Do you want to find time to read more often?
Have you ever considered listening to audiobooks?
Or do you want to know: is Audible worth it?
It’s an Amazon company that produces and sells hundreds of thousands of popular audiobooks.
A couple of years ago, I questioned the value of audiobooks. Listening to an audiobook felt like cheating on a real book.
I was also skeptical about being able to get into something that an actor narrates. I saw audiobooks as expensive distractions from the written word.
Then, I took out a 30 day free trial of Audible and picked my two free audiobooks and gave this service a try.
I haven’t looked back.
In this Audible review, I’ll explain six reasons why Audible is a great service for writers and for anyone who wants to find more time to read great books.
1. You Can Read More Great Books, More Often
The Audible app is available on phones, tablets and desktops.
I use this app mostly on my Android phone, and because my phone is always with me, I can listen to audiobooks while commuting, in the gym or out for a run. In other words, I can read and do something else at the same time.
The Audible app makes it easier for me to spend more time reading and finishing great books.
I particularly like that you can slow down or speed up the play-speed of each audiobook.
Typically, I listen to my audiobooks at 1.25 times the normal playback speed. Any faster overwhelms me, but if you want to, you can listen to your audiobook three times faster than normal.
2. Audible is Affordable
So, how much is Audible?
Well, you can buy audiobooks individually on Audible or pay a monthly subscription.
I pay Audible just over EUR10 each month for a credit. I can use this credit to buy any audiobook on Audible. Typically, it works out cheaper for me to buy credits as some audiobooks cost upwards of EUR20/USD20.
Audible also regularly offer promotions and deals for members whereby you can pick up classics for as little as 99 cents.
Tip: Only use your credits for books that have a list of price of more than EUR10/USD15.
If you use your credits to buy an audio book costing less than EUR10/USD15, you’re not getting the most value for money as your credit is worth more than the audiobook.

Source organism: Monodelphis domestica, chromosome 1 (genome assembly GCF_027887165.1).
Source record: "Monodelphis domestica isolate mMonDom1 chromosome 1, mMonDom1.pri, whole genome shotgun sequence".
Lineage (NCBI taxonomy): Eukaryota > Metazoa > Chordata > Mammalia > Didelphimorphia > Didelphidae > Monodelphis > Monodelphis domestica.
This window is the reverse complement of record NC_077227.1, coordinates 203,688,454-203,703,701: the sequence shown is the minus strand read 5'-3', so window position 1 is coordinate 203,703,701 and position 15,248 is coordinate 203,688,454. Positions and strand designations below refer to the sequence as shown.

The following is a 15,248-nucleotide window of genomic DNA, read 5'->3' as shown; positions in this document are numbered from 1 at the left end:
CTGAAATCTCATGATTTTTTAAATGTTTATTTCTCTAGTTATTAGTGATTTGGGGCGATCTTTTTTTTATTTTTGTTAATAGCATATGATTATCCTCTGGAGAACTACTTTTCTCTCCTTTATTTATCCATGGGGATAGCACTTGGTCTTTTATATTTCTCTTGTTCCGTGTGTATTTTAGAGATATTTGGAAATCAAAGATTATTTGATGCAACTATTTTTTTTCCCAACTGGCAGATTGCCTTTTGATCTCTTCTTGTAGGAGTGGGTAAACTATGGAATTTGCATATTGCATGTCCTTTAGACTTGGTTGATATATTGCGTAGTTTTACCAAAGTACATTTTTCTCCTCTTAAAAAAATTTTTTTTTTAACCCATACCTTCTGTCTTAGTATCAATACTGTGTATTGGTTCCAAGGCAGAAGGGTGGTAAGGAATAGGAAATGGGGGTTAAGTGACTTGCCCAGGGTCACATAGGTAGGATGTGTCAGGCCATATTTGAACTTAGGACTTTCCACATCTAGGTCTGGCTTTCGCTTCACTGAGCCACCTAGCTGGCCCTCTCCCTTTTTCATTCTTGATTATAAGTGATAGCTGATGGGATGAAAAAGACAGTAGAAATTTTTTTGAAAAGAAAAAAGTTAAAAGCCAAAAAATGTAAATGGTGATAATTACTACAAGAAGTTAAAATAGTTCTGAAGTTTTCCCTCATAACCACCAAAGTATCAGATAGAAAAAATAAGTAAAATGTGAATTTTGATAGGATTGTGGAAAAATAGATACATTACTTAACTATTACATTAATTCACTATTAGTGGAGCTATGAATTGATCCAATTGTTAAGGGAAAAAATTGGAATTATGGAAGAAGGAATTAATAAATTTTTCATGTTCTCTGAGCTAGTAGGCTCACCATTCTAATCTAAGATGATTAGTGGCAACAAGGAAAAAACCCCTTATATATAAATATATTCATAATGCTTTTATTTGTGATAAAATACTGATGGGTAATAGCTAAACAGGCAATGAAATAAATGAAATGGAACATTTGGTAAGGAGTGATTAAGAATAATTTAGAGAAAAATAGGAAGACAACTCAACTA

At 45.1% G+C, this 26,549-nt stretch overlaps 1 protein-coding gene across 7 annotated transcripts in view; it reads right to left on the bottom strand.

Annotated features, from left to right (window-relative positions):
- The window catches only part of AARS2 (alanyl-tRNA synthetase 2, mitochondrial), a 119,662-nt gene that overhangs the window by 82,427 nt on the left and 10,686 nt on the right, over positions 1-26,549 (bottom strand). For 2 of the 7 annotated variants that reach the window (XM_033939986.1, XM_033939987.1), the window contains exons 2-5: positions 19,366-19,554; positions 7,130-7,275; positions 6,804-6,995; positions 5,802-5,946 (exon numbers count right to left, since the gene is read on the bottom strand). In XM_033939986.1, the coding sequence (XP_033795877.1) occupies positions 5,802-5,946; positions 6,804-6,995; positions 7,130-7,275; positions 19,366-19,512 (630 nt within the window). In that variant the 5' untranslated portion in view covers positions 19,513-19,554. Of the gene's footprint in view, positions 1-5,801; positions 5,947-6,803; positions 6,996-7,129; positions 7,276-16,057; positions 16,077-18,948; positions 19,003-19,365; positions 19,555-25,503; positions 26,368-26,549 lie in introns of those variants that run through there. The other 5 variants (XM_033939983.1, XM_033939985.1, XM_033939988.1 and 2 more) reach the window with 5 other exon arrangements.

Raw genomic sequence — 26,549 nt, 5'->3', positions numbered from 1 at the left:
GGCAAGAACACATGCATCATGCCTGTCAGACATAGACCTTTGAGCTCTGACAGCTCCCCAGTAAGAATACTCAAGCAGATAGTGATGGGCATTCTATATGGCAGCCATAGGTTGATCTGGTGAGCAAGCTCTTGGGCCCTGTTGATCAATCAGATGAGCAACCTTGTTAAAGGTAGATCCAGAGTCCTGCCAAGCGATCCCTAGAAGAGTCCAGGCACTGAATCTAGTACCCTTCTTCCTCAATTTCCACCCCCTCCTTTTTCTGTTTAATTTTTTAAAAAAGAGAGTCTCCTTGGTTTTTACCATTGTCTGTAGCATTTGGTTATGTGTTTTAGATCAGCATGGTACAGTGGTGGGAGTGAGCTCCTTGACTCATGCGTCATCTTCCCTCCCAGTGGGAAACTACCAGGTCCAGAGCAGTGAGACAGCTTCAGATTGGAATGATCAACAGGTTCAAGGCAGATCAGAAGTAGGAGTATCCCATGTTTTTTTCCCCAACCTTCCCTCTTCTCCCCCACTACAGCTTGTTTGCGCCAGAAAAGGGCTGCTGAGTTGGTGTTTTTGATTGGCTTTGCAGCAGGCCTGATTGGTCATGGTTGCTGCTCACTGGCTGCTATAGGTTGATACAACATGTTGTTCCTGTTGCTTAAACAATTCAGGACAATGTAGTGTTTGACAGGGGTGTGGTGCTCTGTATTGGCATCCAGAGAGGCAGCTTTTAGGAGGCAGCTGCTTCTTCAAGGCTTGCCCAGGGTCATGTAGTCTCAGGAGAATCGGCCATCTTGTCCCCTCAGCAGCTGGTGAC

3. Whispersync For Voice Rocks
My favourite Audible feature is a clever technology known as Whispersync For Voice.
Here’s how this works:
First, I use Audible to listen to an audiobook while out for a run using my phone. Later that night when I pick up my Kindle, it automatically finds my place in the book in question so I can continue reading.
Then, the next morning when I open Audible before my commute, it resumes narrating from where I stopped reading on my Kindle the night before
The are two caveats.
Firstly, the book must be available on Kindle and Audible. Secondly, I have to buy both versions to use Whispersync. If this puts you off, Audible offers generous discounts for buying audio companions to your Kindle books.
4. Your First Two Audiobooks Are Free
If you’re unsure about an Audible membership , you can subscribe to the service for 30 days and get two free audiobooks. This is what I did before taking out a recurring subscription.
I browsed the audiobook user reviews and downloaded the Thank You Economy by Gary Vaynerchuk and Accidental Genius by Mark Levy for free. Then, I spent the next 30 days listening to these books to figure out is Audible worth it?
If you don’t like the service, after 30 days you can cancel and keep your free audiobooks.
5. Don’t Like Your Audiobook? Audible Will Refund You
A couple of months ago, I contacted Audible about a technical problem I was having with my device. While chatting to an Audible rep, I mentioned I didn’t like an audiobook I’d bought a few months previously. Audible refunded me the cost of the book, no questions asked.
The rep explained Audible has a Great Listens Guarantee whereby they will return any book you bought over the past 365 days if you don’t like it.
6. You Can Listen to Top Authors Narrate Their Books
There are over 700,000 audiobooks on Audible, many of which are classics or bestsellers.
Recently, I’ve listened to the audiobooks Writing Down the Bones by Natalie Goldberg and On Writing by Stephen King. These are just two examples of where the author in question narrates his or her book.
Whereas before I was skeptical reading this way, now I believe there’s something intimate about having the author of a book read it to you the way he or she intends.
In other cases, professional actors narrate popular books and classics. One particular standout is Kenneth Branagh’s narration of Heart of Darkness by Joseph Conrad. His interpretation of Branagh’s classic sent shivers up my spine.
So, Is Audible Worth It?
The main reservation I have about Audible is that I often buy both the ebook and the audiobook, a habit that proves expensive.
However, I like having a version that I can annotate and highlight as this makes it easier for to research articles and stories.
You can mark your place in an audiobook and make notes using the Audible app. However, this isn’t as efficient as having a copy of the book that you can flick through on a screen or a tablet.
I also haven’t found a way of lending audiobooks to friends or colleagues and the audiobook recommendation system in the app isn’t as developed as the one on the Amazon.
I’ve been an Audible subscriber for over two years. I’ve listened to dozens of fiction and non-fiction books over the past years on Audible using my mobile.
Audible is my favourite way of making the most of my time while commuting, exercising and traveling.
If you want to try an Audible memebership, your first two audiobooks are free.
What’s your experience with audiobooks been like? Do you have questions about my Audible review? Please share your questions or comments below.
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